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Frederick Harris & Frederick D Wheelock Serivice.

Frederick Harris & Frederick D Wheelock Serivice.

Frederick E. Harris and Frederick D. Wheelock were cousins once removed. Their most common ancestor was Artimus Wheelock 1801-1871. They mustered into the 33rd Michigan Volunteer Infantry company H at Island Lake, Michigan, between 13-20, May, 1898.


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Company H, 33rd Michigan Volunteer Infantry. Unfortunately the names of the pictured individuals were not recorded but we can assume both Freds are in this picture.
Company H, 33rd Michigan Volunteer Infantry. Unfortunately the names of the pictured individuals were not recorded but we can assume both Freds are in this picture.
Michigan Volunteers of '98 a Complete Photographic Record of Michigan's Part in the 1898 Spanish-American War. Published by G.F. Sterling Detroit, Michigan 1898. Pages not numbered. About page 43.  
 
2
Leaving Island Lake.
Leaving Island Lake.
44 officers and 978 enlisted men joined the 33rd Michigan Infantry. Both Freds were assigned to Company H. They left Island Lake May 28, 1898. They arrived at Camp Alger, Virginia, May 31, 1898.

They left Camp Alger June 22, 1898; arrived at Newport News, Virginia, June 23, 1898. They then sailed from Newport News the same day and arrived at Siboney, Cuba, June 27, 1898.

Michigan Volunteers of '98 a Complete Photographic Record of Michigan's Part in the 1898 Spanish-American War. Published by G.F. Sterling Detroit, Michigan 1898. Pages not numbered. 
 
3
The Battle of the Aguadores.
The Battle of the Aguadores.
They fought in the Battle of the Aguadores July 1, 1898.

The skirmish on the banks of the Aguadores River was meant as a distraction for the attacks that would take place later that day at San Juan Hill and El Caney. The 33rd Michigan had to take a train to within one mile of the river. Both battalions couldn’t fit in the train at the same time so it had to be done in two trips giving the Spanish plenty of warning of the attack to come.

The attack began at 9:00am. The 33rd fought with small arms as shells sailed over their heads from naval bombardment. Given that the Spanish had plenty of time to dig in the naval attack had little affect and the Americans were being overpowered. They were under attack from directed artillery fire and, while the Spanish could maintain their concealment due to their use of modern Mauser rifles that used smokeless powder the Americans signaled their position every time they risked a shot.

At 1:30pm the Americans could not advance and they needed to resupply so the order was given to break off the attack. The Secretary of the Army would declare the battle a success claiming that the distraction worked but, there were differing opinions.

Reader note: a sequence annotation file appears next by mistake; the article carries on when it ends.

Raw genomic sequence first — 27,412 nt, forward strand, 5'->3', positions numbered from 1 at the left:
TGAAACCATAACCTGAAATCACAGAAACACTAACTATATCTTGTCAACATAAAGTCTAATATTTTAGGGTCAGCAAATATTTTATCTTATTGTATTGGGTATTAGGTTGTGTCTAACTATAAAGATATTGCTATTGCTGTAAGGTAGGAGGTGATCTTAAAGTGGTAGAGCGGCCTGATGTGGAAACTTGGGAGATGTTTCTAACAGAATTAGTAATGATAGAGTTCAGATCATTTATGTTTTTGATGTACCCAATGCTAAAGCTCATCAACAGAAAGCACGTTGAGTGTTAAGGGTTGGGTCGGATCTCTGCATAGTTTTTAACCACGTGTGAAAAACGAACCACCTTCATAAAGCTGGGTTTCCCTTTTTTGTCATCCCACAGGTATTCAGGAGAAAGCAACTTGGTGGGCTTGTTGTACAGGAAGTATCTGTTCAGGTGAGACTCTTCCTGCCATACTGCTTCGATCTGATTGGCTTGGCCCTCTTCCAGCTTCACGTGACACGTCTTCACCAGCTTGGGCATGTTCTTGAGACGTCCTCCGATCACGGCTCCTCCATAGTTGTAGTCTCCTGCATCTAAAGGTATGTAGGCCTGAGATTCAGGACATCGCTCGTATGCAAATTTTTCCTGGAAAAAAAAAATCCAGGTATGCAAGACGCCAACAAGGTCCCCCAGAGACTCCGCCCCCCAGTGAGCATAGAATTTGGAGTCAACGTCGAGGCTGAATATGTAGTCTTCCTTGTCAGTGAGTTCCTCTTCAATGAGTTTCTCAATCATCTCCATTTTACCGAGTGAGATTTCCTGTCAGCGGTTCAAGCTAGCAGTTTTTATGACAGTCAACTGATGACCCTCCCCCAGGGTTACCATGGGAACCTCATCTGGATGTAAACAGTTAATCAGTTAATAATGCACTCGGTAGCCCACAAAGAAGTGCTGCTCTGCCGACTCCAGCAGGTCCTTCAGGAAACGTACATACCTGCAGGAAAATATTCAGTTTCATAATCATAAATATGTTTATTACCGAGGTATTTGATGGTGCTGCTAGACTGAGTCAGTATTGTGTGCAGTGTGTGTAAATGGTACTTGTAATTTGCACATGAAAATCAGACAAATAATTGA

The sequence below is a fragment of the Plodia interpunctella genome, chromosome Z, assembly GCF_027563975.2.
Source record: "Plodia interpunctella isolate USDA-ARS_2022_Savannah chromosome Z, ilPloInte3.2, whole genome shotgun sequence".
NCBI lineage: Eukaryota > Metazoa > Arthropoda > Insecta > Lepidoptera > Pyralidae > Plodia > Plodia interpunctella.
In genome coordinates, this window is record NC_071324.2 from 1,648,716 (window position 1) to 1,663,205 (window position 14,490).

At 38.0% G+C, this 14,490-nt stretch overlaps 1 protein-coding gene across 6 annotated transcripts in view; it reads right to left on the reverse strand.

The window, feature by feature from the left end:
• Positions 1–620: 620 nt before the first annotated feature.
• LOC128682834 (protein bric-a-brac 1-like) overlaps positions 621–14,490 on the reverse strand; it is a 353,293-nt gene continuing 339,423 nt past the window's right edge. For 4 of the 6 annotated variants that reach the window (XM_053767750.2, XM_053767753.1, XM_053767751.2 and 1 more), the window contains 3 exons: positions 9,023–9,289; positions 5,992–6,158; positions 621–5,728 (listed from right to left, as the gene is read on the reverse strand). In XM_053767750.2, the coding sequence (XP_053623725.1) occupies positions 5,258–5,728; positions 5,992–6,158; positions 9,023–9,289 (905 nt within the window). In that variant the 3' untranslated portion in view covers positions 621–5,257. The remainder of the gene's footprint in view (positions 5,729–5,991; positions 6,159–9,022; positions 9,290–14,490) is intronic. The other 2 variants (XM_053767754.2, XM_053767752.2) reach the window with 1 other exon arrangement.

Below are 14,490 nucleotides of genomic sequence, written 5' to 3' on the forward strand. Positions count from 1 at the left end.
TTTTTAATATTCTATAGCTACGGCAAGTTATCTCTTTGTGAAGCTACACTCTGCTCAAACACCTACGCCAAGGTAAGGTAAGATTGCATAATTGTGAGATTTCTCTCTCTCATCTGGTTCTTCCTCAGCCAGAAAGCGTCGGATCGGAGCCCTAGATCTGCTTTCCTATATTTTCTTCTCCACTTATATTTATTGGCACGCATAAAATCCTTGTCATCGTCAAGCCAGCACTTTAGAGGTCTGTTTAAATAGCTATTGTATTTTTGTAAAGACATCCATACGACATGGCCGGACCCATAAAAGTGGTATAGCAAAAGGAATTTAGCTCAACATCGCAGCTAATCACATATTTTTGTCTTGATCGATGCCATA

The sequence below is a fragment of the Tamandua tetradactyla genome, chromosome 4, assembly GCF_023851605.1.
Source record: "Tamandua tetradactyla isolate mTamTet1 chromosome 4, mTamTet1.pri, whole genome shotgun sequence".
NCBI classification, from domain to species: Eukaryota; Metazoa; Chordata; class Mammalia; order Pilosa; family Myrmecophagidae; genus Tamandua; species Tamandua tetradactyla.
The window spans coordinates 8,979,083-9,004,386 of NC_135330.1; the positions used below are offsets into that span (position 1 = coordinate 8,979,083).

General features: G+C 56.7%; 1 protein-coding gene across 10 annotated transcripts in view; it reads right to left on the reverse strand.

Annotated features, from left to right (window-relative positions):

Picture from “Harper's pictorial history of the war with Spain” Volume II, Harper & brothers, New York, 1899. Page 345. 
 
4
The Siege of Santiago.
The Siege of Santiago.
The Battles of San Juan Hill and El Carney were a success. The Americans captured the Spanish positions at both locations. On July 3, 1898, the siege of Santiago began. Company H of the Michigan 33rd was part of this. The generals figured an assault would bring massive casualties so the Americans dug in and stopped the flow of food and water into the city.

On July 4th there was a cease fire that allowed the evacuation of around 20,000 civilians. This also helped the Americans as they were able to bring in heavy weapons to support the operation. In the days that followed the Spanish took heavy casualties from Gatling guns, mortars and field artillery. On July 13th meetings began to discuss the terms of surrender. The Spanish would eventually agree to the term capitulation. The United States flag was raised over the fort at Santiago on July 17th. This picture misidentifies the date as the 13th.

Picture from “Harper's pictorial history of the war with Spain” Volume II, Harper & brothers, New York, 1899. Page 412.  
 
5
The USS Harvard.
The USS Harvard.
While the Spanish-American war was not over, the fall of Santiago effectively ended land war in Cuba.

On August 21, 1898 Company H sailed from Santiago on steamship "Harvard". Originally it was a passenger liner the "City of New York" but, it was renamed after the college when it was put into service as a scout ship at the beginning of the war. Towards the end of the war it was used as a troop transport.

The schooner-rigged steamship arrived at Montauk Point, New York, August 26, 1898.

The 33rd left Montauk Point September 2, 1898 and, arrived at Detroit, Michigan, September 4, 1898 where they were furloughed for sixty days.

The Freds mustered out of service at Cheboygan, Michigan.
 
 
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Michigan 33rd Infantry, Company H.
Michigan 33rd Infantry, Company H.
This roster of Company H lists Fred D. Wheelock as an atifcer, an archaic noun meaning a skilled mechanic in the armed forces and Frederick E. Harris as a private.

From Michigan Volunteers of '98 a Complete Photographic Record of Michigan's Part in the 1898 Spanish-American War. Published by G.F. Sterling Detroit, Michigan 1898. 
 


Linked to Frederick E Harris (7204), Frederick David Wheelock (7225)